By now, just about everyone has recognized that psychoanalysis is not a science. Most of us console ourselves with the thought that psychiatry, the kind that involves diagnosing illnesses and prescribing medication to treat them is hard science.
Of course, psychiatry also has its discontents. Among them is the fact that it too often mistakes everyday suffering for disease. Extending diagnostic categories to the point where they pathologize normal human emotion serves no purpose... for anyone but psychiatrists, that is.
If your anxiety or depression is trying to tell you something, it’s better to take heed than to silence the messenger.
Yet, psychiatry continues to invade the culture. Through its Bible, the Diagnostic and Statistical Manual psychiatry has colonized human experience and set its own standards for human conduct.
Therapist Gary Greenberg described the book’s importance in Wired Magazine in 2010:
The book is the basis of psychiatrists’ authority to pronounce upon our mental health, to command health care dollars from insurance companies for treatment and from government agencies for research. It is as important to psychiatrists as the Constitution is to the US government or the Bible is to Christians. Outside the profession, too, the DSM rules, serving as the authoritative text for psychologists, social workers, and other mental health workers; it is invoked by lawyers in arguing over the culpability of criminal defendants and by parents seeking school services for their children.
Now, as a new edition of the DSM is about to appear, many prominent members of the profession are expressing their doubts. [FYI, Greenberg’s new book on the subject, The Book of Woe has just appeared.]
Greenberg explained the issues in Wired:
The authority of any doctor depends on their ability to name a patient’s suffering. For patients to accept a diagnosis, they must believe that doctors know—in the same way that physicists know about gravity or biologists about mitosis—that their disease exists and that they have it. But this kind of certainty has eluded psychiatry, and every fight over nomenclature threatens to undermine the legitimacy of the profession by revealing its dirty secret: that for all their confident pronouncements, psychiatrists can’t rigorously differentiate illness from everyday suffering. This is why, as one psychiatrist wrote after the APA voted homosexuality out of the DSM, “there is a terrible sense of shame among psychiatrists, always wanting to show that our diagnoses are as good as the scientific ones used in real medicine.”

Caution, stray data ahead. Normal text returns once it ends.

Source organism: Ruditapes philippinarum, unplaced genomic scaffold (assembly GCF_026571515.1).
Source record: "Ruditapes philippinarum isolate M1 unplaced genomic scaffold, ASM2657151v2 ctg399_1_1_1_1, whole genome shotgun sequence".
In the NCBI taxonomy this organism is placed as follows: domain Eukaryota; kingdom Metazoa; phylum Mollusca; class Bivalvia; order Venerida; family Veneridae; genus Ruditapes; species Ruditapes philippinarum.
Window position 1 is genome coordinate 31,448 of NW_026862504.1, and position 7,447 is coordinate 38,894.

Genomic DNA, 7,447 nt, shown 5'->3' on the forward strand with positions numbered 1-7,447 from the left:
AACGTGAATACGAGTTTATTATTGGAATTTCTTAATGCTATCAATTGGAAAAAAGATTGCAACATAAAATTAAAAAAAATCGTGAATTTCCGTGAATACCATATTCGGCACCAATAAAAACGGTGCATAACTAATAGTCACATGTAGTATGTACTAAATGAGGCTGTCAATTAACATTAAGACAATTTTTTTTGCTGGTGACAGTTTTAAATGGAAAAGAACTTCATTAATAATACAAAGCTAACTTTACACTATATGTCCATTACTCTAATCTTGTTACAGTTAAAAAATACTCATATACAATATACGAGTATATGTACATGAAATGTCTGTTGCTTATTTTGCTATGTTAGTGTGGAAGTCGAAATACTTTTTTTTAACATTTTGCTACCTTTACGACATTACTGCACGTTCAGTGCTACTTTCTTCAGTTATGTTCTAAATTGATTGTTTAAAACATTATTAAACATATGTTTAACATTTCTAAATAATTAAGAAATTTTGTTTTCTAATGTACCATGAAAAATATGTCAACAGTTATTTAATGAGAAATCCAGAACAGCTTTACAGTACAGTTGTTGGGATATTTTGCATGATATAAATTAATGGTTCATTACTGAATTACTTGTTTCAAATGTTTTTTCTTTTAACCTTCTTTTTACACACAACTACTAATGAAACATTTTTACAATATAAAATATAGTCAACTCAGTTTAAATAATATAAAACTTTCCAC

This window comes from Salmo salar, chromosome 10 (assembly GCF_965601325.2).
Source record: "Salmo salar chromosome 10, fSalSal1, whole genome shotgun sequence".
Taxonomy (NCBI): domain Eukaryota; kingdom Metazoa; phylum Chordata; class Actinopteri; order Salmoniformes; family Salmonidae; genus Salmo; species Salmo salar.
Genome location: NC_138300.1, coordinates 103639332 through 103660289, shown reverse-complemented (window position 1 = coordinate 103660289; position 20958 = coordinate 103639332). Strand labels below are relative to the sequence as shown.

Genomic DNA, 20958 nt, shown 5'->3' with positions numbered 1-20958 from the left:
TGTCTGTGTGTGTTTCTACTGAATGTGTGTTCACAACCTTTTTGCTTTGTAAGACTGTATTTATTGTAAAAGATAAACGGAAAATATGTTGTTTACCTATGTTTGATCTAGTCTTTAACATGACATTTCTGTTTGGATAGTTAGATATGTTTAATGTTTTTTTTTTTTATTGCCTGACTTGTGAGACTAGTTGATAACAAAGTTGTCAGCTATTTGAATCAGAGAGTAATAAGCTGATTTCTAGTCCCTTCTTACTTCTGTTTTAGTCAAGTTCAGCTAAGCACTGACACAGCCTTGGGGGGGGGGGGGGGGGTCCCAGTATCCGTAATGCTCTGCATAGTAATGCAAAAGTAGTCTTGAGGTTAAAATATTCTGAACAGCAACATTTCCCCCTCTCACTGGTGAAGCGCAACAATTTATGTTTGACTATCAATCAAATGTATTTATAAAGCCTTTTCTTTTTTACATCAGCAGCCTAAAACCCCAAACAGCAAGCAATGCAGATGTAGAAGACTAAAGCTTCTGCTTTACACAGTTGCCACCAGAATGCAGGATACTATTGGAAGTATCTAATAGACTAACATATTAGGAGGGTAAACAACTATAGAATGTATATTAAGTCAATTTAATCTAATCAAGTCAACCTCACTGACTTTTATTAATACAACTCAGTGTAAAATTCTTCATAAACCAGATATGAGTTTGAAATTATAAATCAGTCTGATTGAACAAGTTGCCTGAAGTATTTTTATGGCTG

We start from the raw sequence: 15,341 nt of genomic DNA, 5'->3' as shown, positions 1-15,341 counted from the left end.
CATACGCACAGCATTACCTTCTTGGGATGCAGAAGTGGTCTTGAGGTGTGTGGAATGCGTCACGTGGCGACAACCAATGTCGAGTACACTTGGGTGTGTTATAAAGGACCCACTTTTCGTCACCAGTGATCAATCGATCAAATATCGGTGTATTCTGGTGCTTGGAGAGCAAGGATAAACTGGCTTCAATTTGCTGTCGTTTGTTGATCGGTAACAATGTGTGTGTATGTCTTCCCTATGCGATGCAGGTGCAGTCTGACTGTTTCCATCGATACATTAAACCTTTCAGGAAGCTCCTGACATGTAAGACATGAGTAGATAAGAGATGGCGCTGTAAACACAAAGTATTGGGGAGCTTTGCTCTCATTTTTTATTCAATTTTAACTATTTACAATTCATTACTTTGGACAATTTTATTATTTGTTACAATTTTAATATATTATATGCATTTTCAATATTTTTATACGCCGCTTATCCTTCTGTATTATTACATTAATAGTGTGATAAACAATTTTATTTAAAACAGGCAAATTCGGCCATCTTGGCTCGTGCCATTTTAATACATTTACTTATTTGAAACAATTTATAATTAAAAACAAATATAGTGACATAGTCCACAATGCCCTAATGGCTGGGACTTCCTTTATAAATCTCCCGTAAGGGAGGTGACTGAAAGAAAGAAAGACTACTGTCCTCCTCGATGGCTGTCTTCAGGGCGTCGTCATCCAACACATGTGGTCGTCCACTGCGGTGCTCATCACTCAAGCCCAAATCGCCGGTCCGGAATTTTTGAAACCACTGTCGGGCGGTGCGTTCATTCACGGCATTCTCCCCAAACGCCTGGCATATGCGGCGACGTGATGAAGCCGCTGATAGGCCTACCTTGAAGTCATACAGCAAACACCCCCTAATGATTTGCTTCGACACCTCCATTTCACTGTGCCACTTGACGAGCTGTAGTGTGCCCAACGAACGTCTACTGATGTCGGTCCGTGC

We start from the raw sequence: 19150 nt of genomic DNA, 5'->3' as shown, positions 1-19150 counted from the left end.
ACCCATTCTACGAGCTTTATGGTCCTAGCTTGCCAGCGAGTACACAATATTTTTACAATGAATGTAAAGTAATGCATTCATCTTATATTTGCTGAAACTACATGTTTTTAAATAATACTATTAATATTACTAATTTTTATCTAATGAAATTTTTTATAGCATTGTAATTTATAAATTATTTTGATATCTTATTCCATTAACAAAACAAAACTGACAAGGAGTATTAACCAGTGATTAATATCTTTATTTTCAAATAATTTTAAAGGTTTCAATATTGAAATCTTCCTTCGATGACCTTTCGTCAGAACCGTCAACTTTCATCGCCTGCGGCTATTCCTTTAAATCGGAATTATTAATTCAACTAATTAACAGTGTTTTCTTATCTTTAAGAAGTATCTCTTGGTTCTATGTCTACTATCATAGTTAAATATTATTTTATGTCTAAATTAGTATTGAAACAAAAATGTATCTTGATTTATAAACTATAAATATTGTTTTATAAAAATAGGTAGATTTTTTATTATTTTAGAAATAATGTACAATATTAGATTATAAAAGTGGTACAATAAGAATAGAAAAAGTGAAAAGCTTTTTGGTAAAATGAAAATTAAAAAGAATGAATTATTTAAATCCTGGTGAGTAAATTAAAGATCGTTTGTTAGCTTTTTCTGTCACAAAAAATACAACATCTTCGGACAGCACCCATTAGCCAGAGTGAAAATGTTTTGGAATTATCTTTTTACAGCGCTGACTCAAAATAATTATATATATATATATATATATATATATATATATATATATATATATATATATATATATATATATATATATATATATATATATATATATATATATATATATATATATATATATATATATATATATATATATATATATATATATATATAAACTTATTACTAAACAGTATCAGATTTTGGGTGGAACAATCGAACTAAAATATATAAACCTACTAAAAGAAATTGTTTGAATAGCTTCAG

As it happens, the DSM has very little to do with science. Thomas Insel, director of the National Institute of Mental Health explained the difference in a recent post:
The strength of each of the editions of DSM has been “reliability” – each edition has ensured that clinicians use the same terms in the same ways. The weakness is its lack of validity. Unlike our definitions of ischemic heart disease, lymphoma, or AIDS, the DSM diagnoses are based on a consensus about clusters of clinical symptoms, not any objective laboratory measure. In the rest of medicine, this would be equivalent to creating diagnostic systems based on the nature of chest pain or the quality of fever. Indeed, symptom-based diagnosis, once common in other areas of medicine, has been largely replaced in the past half century as we have understood that symptoms alone rarely indicate the best choice of treatment.